But it is in investment in new state housing that the 2018 Budget it perhaps most disappointing. The Salvation Army has estimated that an additional 2000 state and social rental houses are required each year for the next decade simply to keep pace with demand and not even to catch up on the current deficit which is probable more than 5000 units. The Government has indicated that its plans, through Housing New Zealand, to build an additional 6.400 state and social houses over the next four years which is substantially more than the Labour Party promised prior to the election when it offered 1000 per year if elected.
But the inadequacy of the 6,400 figure is borne out by MSD’s Housing Quarterly Report which was released shortly before the Budget. This paper reported that the public housing waiting list had grown 26% between December 2017 and March 2018 to almost 7,900 households. Those households with the most serious housing need (Priority A) grew by almost 80% during the year to March 2018 and to over 6000 households. Yet the number of people being housed has slowed a little as fewer people leave a state house.
It seems unlikely that this growth in demand is solely due to changes in the housing market over a three month period. Rather, the change in Government has probably brought about a change of approach in MSD offices which administer the housing application process and this change has resulted in more people applying and being assessed.
The growing disappointment now must be KiwiBuild which almost on a continuous basis is morphing into a middle class welfare programme. First the Prime Minister admitted that the maximum cost of a three bedroom residential unit under KiwiBuild had risen to $650,000, then the Housing Minister Phil Twyford accepted that there would be no maximum income threshold to stop people getting into the ballot for these houses. Earlier Mr Twyford had signalled that the Government may underwrite the risk to developers which get involved in KiwiBuild projects.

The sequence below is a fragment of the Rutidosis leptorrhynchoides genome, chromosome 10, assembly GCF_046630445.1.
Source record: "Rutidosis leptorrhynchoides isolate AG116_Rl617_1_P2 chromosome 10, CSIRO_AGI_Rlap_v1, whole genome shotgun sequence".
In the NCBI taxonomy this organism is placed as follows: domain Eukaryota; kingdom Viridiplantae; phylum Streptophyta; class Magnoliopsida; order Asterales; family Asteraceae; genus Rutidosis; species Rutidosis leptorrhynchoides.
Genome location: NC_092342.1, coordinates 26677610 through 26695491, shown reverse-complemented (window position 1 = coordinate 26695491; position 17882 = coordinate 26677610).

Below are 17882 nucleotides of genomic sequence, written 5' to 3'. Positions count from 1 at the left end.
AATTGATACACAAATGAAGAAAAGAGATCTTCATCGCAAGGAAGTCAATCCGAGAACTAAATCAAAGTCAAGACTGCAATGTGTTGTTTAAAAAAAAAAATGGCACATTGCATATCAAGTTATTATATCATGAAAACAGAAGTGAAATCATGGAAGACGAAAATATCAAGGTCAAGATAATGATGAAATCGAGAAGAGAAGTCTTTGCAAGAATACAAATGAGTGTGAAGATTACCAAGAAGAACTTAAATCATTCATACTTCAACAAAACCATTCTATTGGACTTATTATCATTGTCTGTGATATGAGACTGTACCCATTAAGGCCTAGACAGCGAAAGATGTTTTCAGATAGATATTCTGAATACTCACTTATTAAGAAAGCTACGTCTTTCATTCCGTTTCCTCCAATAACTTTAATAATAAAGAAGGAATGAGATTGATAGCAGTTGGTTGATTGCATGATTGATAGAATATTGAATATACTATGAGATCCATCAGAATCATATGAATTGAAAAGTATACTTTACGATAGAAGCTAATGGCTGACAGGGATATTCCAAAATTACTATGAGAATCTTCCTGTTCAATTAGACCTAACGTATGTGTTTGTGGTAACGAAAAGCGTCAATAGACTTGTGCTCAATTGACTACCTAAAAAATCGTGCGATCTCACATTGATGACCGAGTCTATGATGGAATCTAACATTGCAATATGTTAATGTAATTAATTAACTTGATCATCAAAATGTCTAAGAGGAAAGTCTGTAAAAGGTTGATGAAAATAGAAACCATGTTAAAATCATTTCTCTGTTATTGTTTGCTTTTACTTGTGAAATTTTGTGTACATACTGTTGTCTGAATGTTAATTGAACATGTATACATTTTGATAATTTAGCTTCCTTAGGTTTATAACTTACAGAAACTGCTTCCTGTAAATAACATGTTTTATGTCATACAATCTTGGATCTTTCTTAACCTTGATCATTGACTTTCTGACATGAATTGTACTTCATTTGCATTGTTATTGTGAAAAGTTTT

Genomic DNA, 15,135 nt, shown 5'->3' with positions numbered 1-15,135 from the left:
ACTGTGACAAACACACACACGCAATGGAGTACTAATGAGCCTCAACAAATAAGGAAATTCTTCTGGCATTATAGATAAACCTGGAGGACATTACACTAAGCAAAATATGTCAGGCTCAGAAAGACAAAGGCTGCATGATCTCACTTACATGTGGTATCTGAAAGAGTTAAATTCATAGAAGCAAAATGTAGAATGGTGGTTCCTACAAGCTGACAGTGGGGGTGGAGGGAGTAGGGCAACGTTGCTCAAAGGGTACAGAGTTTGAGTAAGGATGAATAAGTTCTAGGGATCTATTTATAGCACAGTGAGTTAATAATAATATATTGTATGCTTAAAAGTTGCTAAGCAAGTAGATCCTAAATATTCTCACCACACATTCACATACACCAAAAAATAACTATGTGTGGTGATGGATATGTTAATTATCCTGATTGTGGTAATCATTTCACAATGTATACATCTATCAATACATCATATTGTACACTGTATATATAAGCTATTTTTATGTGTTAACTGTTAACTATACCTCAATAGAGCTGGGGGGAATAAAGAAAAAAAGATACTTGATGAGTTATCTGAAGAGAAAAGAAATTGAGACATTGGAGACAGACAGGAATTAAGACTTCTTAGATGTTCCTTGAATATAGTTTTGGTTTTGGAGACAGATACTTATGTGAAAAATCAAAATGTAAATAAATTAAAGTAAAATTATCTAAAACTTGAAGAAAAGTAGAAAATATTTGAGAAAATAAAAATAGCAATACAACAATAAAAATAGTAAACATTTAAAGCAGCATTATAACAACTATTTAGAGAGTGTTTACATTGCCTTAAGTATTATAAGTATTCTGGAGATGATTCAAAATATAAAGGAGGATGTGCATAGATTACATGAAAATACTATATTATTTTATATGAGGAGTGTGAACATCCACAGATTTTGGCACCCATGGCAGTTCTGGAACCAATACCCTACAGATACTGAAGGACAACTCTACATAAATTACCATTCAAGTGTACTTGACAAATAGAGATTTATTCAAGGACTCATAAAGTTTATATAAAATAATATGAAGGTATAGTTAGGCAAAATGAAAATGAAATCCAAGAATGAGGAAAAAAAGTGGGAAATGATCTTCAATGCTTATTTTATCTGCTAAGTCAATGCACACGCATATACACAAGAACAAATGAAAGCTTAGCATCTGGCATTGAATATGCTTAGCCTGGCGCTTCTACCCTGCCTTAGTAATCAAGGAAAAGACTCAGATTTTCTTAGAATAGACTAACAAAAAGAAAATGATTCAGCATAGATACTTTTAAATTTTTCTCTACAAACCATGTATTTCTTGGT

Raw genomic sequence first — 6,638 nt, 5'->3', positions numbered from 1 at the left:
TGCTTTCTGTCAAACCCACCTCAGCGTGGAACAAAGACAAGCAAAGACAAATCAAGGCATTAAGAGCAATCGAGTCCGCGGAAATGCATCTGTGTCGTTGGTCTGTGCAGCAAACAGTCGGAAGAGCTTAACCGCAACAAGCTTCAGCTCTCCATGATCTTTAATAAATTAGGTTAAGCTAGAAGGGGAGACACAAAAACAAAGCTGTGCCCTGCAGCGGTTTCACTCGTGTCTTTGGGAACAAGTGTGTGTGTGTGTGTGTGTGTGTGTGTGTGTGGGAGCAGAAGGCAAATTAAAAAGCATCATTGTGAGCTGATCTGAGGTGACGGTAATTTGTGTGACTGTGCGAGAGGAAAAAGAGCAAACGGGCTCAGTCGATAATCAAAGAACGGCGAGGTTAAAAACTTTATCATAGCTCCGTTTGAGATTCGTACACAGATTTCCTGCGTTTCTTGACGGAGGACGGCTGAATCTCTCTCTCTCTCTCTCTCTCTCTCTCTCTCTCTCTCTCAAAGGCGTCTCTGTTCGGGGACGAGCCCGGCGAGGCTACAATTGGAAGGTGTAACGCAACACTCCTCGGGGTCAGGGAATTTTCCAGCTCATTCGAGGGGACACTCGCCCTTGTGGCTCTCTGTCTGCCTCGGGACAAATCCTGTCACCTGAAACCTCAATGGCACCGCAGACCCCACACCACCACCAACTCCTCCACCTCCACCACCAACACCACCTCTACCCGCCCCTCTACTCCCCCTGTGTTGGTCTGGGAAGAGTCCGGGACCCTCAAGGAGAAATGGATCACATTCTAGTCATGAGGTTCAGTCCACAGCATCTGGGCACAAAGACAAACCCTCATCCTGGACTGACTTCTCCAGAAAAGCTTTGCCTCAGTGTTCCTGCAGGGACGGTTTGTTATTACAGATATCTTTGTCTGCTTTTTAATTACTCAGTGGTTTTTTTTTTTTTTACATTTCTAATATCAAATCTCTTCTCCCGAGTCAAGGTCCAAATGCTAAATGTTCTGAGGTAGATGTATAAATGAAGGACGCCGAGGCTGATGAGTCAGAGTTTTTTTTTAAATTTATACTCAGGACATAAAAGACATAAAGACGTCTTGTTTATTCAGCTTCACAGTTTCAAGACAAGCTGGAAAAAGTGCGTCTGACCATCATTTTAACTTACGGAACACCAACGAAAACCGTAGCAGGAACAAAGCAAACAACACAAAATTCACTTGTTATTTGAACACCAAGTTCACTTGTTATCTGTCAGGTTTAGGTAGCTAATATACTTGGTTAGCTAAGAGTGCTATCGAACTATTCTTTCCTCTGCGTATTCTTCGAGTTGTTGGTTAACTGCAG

None of this KiwiBuild stuff is cheap. The Budget Economic and Fiscal Update estimates that the programme will require $1.9 billion in capital injections over the next four years and for what?
Perhaps the problem with KiwiBuild in its emerging manifestation is that it is half of something and half of nothing. It is too poorly subsidised to offer truly affordable housing to those who need it and it is too well subsidised to be a programme which could as easily been left to the market.
It is probably too early to denounce this Labour-led Government as just another neo-liberal outfit although the sign’s from the 2018 Budget are not encouraging. Clearly the 2019 Budget could offer a move away from the fiscal conservatism which is shining brightly in the 2018 Budget. However it is difficult seeing where the catalyst for such a shift will come from.
National Party leader Simon Bridges claims that the Government has set up 75 working groups, commissions of inquiries and advisory groups. This most likely is an exaggeration but we do have a tax working group that isn’t allowed to consider a capital gains tax, a welfare working group which has to ignore New Zealand Superannuation and soon we will have a housing strategy which most likely will have to accept KiwiBuild as it is. This activity can be seen as a guise for delaying further change with the argument that any policy change needs to wait for the work of the working party/ commission/advisory group to be finished and for the consultation on the strategy to conclude. By then it will be the end of 2019 and the 2020 Budget will offer us a brave new world after the 2020 election if we have the loyalty and patience to stick with the present parties in power.
Alan Johnson is a policy consultant to CPAG & Salvation Army